Juegos de mesa, historia de los
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Juegos de mesa, historia de los Juegos de mesa, historia de los Document Transcript

  • BibliOdysseyB o o k s ~ ~ I l l u s t r a t i o n s ~ ~ S c i e n c e ~ ~ H i s t o r y ~ ~ V i s u a l M a t e r i a O b s c u r a ~ ~ E c l e c t i cB o o k a r t .W e d n e s d a y , N o v e m b e r 1 9 , 2 0 0 8Board GamesFive Centuries of Board GamesFilosofia cortesana de Alonso de BarrosEtching/engraving made by Mario Cartaro in Venice in 1588. The game squares,numbering up to 63, lead to the ships sailing in the centre of the board on the sea
  • of suffering.Il novo bello et piacevole gioco della scimia(The new beautiful and enjoyable game of apes)Etching published by Altiero Gatti in 1588 featuring numerous monkeys displayinghuman characteristics.
  • Il novo et piacevol gioco del giardin damore(The new and enjoyable game of the garden of love)Published by Giovanni Antonio de Paoli in the 1590s, the board features two rowsof game squares, the outer one displaying the virtues and the one closer to thecentral garden with game numbers on pairs of dice.
  • Il nuovo et piacevole gioco dell ocha(The new and enjoyable game of the goose)Engraving published by Lucchino Gargano in 1598 with the game rules in thecentre and pictures of fools in each corner.
  • Nuovo et Piacevole Gioco detto il Barone(?The barons new and pleasant game)Anonymous woodcut printed board game from the second half of the 16th century,featuring a rustic military figure in the centre carrying a flag inscribed "Capitano diBaroni".
  • Il Nuovo et Piacevole Giuoco del Biribisse(The new and pleasant game of biribisse)Etching published by Giovanni Giacomo de Rossi between 1640 and 1690. Thegame board has numbered pictorial compartments of animals, objects andcharacters, repeated in smaller equivalent squares below the rules of the game.
  • Il gioco del aquila(The game of the eagle)Etching print made by Giuseppe Maria Mitelli in the 1680s. The Imperial Eagle,surrounded by medallions depicting commanders, holds chains in its talonsattached to defeated Turks.
  • Zuogh dal cacciator(? [..] hunters)Another Giuseppe Maria Mitelli print, dated 1699. There are eleven bird huntingscenes depicted.Mitelli was an innovative and wonderful graphic artist - definitely gosee: one , two &three at Giornale Nuovo and the previous entry on BibliOdyssey;they are all well worth seeing.
  • Karten Lotterie Spiel(Lottery tickets)Johann Trautner made this print between about 1700 and 1710. The circular game-board has three concentric rings, each divided into 32 compartments: the outerring contains instructions; the next ring shows pictorial representations of playingcards which appear in their regular form in the inner ring, all surrounding a centraldomestic scene.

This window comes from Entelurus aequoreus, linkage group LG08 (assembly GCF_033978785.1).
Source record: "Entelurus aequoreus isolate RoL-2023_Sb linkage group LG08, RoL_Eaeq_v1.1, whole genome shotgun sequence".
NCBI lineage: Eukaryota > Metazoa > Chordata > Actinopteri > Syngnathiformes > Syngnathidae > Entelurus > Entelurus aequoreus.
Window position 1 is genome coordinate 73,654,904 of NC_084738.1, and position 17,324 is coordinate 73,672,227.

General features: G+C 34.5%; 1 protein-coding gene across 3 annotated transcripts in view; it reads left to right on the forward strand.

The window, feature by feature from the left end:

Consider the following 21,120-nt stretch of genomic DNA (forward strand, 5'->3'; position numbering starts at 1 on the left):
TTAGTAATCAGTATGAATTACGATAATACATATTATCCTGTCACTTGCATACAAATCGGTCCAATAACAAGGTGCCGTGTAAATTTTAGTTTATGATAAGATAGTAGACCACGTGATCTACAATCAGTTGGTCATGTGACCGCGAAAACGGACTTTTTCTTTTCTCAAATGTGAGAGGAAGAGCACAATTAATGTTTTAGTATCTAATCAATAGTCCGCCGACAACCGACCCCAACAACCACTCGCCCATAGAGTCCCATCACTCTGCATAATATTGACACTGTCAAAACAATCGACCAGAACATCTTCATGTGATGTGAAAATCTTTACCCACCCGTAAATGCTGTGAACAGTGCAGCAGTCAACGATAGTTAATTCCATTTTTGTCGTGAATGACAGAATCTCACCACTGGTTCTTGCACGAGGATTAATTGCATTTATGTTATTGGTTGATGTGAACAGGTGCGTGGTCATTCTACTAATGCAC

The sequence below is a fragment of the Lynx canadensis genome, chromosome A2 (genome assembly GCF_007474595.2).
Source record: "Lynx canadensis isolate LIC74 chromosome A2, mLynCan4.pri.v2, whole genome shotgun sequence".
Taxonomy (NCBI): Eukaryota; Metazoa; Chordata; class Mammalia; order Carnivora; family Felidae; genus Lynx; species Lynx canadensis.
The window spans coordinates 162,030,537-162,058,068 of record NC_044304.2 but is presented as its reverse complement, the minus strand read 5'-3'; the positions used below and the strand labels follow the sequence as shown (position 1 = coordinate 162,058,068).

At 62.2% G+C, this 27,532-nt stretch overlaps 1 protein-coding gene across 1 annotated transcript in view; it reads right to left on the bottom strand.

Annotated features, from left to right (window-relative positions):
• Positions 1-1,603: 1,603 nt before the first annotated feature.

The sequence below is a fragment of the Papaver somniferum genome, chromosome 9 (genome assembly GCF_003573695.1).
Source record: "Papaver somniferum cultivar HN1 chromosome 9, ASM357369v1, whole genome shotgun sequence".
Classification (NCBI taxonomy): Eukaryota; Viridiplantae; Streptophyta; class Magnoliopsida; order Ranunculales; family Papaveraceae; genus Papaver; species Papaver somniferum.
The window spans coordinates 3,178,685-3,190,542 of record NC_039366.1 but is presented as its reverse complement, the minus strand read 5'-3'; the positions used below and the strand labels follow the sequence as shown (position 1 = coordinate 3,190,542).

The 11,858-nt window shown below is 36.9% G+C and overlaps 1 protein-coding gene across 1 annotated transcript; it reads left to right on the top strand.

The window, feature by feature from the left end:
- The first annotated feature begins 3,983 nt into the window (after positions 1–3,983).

• Game of the GooseSimplistic spiral arrangement of game squares in an anonymous board produced inthe 1700s.
  • Il Dilettevole Gioco del Oca(The Delightful Game of the Goose)Anonymous 18th century board game print from Bologna with corner drawings of(what appear to be) Commedia dellArte figures and a central couple eyeing thegoose hungrily. As with the majority of the goose games, this board has sixty threenumbered playing fields.
  • Il novo e piacevole gioco del pela il chiu(known as: pluck the owl)Humans and owls make up the majority of figures in the four concentric ringssurrounding a crowned owl atop a triple six of dice. The inscription languagesuggests the creator of this anonymous 18th century print comes from the northeast of Italy and it may have been published in Parma by Giovanni BattistaPanzera. The t and the p below the compartmented figures refer to the number ofquattrini (q) that a player was awarded or had to pay out. Evidently it was apopular game: prints were still being published well into the 19th century.Generally speaking, people purchased their games as prints on paper and fastenedthem to a board or a hard surface in their own home (ie. this was the case for themajority of game boards: its obviously cheaper to buy them unmounted)
  • Jagd-Spiel(Game of the hunt)Published by Johann Raab in Nuremberg in the late 18th century, this print isdescribed in the notes as a hand-coloured lithograph. I think its more likely awoodblock print, given the fairly unsophisticated quality and the fact thatlithography was only invented in 1796. *shrug*
  • Le Nouveau jeu de la marine(The new navy game)[spliced together - poorly - from two aberrant halves]Hand-coloured etching from the 1790s filled with nautical terms and associatedillustrations. Perhaps the British ship in the central scene could be sunk at the endof the game? I cant quite read the rules.
  • Grand jeu du nouveau testament avec 120 figures(Great game of the New Testament with 120 figures)I recall this etching from 1800 was accompanied by two other similarly busysections and the complete print appears to offer three different games in the singlelayout. Nothing evokes the prospect of commercial success quite like thecombination of religion, education and gambling.
  • "The New Game of Emulation designed forThe Amusement of Youth of Both Sexes andcalculated to inspire their minds with anAbhorrance of Vice and a Love of Virtue"Linen-backed, hand-coloured etching, published by John Harris in London in1804. Circular game-board with 66 numbered pictorial compartments, someillustrating moral scenes, the last compartment showing an angel.
  • Musical ToyEtching published by John Hatchard and John Harris in 1811. Circular game boardwith lines of musical notation, divided into 12 segments, with scales in the centre.